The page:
Dealing with the Soviet Threat: French Cold War Military Planning
To blunt any Soviet assault without being surrounded, anti-armor firepower and tactical/operational mobility were required by French units. The latter material requirement was satisfied by French military culture placing a high level of trust in maneuver capabilities. If we follow a purely materialist perspective, this environment gave birth to AMX-30B/B2 main battle tanks (1966), AMX-10P infantry fighting vehicles (1973), and AMX-10RC light reconnaissance vehicles (1981). But dealing with the Warsaw Pact’s ground forces also required tactical air support, which created a requirement for air superiority. Therefore were born Mirage III interceptors (1961) and Mirage F-1 (1973) and Jaguar attack aircraft (1973). Simultaneously, the French nuclear triad needed to be constructed from nothing, giving birth to S2 (1971) and S3 (1980) land-based intermediate range ballistic missiles, the Pluton short-range ballistic missile (1973), M1 (1971) and M2 submarine-launched ballistic missiles (1974), the Le Redoutable nuclear ballistic missile submarine class (1971), and Mirage IV strategic bombers (1964).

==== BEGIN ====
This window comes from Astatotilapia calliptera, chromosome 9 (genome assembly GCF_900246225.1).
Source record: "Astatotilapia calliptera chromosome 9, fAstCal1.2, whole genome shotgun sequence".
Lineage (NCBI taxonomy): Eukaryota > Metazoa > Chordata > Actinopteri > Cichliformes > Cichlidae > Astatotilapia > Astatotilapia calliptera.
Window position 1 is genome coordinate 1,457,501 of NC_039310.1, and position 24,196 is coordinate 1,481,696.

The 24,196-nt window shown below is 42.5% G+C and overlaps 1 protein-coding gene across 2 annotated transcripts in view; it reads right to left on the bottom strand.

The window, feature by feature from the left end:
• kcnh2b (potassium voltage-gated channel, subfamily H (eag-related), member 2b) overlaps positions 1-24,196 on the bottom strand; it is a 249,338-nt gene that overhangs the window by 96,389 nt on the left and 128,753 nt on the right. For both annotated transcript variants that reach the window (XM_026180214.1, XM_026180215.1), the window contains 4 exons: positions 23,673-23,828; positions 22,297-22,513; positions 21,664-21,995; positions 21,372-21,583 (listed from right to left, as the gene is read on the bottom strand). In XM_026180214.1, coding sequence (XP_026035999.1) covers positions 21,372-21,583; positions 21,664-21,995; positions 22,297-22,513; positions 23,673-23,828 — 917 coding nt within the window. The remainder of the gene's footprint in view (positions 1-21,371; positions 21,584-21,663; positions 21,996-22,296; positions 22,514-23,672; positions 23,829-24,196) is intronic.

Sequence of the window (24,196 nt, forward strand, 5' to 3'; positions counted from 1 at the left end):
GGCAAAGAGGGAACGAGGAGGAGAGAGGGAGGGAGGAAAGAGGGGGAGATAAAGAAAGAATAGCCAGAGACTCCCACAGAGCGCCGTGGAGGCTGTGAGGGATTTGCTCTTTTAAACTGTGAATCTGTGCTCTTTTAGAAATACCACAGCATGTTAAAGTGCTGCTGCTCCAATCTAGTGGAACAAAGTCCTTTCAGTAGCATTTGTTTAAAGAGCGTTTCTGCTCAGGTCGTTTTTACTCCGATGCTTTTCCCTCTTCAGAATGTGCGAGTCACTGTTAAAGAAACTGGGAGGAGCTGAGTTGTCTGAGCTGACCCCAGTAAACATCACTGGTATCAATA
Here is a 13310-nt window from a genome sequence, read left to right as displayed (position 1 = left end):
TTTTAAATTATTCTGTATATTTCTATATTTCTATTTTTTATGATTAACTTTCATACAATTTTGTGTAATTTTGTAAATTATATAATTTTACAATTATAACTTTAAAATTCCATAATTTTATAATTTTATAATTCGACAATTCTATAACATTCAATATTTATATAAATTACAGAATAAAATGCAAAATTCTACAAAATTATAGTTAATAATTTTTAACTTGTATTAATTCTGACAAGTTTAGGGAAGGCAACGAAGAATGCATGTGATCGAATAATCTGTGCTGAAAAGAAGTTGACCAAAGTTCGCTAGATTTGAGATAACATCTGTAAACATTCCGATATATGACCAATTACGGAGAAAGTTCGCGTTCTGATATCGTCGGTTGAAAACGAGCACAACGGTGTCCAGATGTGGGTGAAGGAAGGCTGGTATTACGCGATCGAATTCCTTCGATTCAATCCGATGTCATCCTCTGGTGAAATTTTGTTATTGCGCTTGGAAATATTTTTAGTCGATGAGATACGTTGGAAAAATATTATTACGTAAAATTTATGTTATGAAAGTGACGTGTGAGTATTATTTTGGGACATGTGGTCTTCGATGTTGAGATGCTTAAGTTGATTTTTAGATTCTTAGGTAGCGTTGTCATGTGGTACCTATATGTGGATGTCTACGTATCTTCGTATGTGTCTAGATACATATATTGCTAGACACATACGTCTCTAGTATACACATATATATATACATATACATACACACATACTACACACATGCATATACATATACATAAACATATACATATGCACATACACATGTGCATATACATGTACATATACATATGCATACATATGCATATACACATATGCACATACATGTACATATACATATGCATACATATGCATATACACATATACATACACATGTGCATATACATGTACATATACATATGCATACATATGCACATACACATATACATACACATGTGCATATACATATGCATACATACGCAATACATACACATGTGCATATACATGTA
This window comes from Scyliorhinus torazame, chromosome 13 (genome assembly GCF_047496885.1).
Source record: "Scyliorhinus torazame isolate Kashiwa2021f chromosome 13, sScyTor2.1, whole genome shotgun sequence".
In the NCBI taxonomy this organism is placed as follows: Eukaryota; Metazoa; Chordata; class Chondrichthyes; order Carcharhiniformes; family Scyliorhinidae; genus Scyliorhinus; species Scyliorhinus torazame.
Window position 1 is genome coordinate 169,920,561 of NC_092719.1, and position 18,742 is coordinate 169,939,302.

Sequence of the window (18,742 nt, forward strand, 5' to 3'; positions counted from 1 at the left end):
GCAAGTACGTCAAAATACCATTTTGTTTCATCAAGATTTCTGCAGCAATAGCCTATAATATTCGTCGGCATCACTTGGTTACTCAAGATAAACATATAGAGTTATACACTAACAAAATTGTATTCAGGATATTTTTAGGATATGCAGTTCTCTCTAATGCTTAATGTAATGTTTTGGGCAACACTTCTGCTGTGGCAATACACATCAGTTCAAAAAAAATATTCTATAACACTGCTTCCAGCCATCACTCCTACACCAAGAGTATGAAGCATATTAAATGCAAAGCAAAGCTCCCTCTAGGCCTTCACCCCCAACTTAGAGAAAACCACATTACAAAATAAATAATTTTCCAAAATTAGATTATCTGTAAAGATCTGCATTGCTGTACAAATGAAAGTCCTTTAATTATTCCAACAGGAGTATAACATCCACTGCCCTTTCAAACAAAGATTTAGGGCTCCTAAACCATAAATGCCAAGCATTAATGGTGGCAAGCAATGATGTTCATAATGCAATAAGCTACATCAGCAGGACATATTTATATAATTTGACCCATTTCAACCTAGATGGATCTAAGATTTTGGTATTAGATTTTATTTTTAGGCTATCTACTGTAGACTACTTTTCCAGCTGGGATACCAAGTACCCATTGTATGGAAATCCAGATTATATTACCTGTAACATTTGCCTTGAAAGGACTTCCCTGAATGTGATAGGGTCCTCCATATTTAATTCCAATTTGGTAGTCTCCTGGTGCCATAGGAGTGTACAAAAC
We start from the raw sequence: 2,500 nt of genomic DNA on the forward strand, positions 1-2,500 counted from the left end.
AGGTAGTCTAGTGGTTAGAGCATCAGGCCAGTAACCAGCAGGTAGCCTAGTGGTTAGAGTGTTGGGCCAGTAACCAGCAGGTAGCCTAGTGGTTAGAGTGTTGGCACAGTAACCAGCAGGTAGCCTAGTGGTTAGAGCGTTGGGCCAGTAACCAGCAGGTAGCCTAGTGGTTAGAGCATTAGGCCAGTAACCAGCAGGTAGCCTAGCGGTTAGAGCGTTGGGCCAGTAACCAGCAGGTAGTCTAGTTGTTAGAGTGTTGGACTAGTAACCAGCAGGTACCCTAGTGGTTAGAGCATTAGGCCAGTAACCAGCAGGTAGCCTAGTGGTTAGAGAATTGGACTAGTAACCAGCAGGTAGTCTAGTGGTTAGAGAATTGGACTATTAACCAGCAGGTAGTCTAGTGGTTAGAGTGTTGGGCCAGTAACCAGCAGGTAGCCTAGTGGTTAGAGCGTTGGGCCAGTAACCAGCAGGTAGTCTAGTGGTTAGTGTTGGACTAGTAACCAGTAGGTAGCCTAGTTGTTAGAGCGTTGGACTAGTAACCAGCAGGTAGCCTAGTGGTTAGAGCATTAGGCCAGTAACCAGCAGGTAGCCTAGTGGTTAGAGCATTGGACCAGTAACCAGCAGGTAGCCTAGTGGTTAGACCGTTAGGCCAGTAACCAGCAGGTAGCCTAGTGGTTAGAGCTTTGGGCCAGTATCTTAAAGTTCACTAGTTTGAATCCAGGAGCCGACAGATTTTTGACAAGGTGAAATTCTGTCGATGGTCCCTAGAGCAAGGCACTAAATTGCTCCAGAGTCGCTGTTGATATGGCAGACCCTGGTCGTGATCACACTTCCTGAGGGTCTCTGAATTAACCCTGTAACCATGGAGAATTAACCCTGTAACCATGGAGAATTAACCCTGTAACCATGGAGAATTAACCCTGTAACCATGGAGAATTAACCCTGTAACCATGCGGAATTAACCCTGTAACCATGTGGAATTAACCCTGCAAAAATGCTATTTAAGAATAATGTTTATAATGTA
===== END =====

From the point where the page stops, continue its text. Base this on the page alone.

These Grands Programmes—recognizable by the financial resources needed, the strategic value of the system fielded ,and sometimes their duration—became the French state’s symbols of industrial commitment. To maximize organizational efficiency of national military programming and accelerate the construction of national military capabilities, the defense sector benefited from bureaucratic practices already in use in French public administration. After the Second World War, France’s reconstruction was indeed driven by a formidable increase of state’s involvement in economic activities in comparison to the pre-war period. The 1946 goal was to rapidly increase living standards, to enhance basic agriculture and industrial capabilities, and modernize productive capacities through the pursuit of planning cycles or plans. The General Planning Commissariat was in charge of their implementation and focused on reaching quantitative objectives every three to six years. In 1960, President Charles de Gaulle decided to use this form of state planning to build an independent national defense and drive the state’s military policy. Massive investments required by the nuclear program and the conventional military build up could not be integrated in normal budget laws anymore due to the financial resources required. Taking into account the General Planning Commissariat, a specific administrative procurement authority was created in 1961. The General Directorate for Armaments (DGA) has since had full responsibility in weapons acquisition for French armed forces.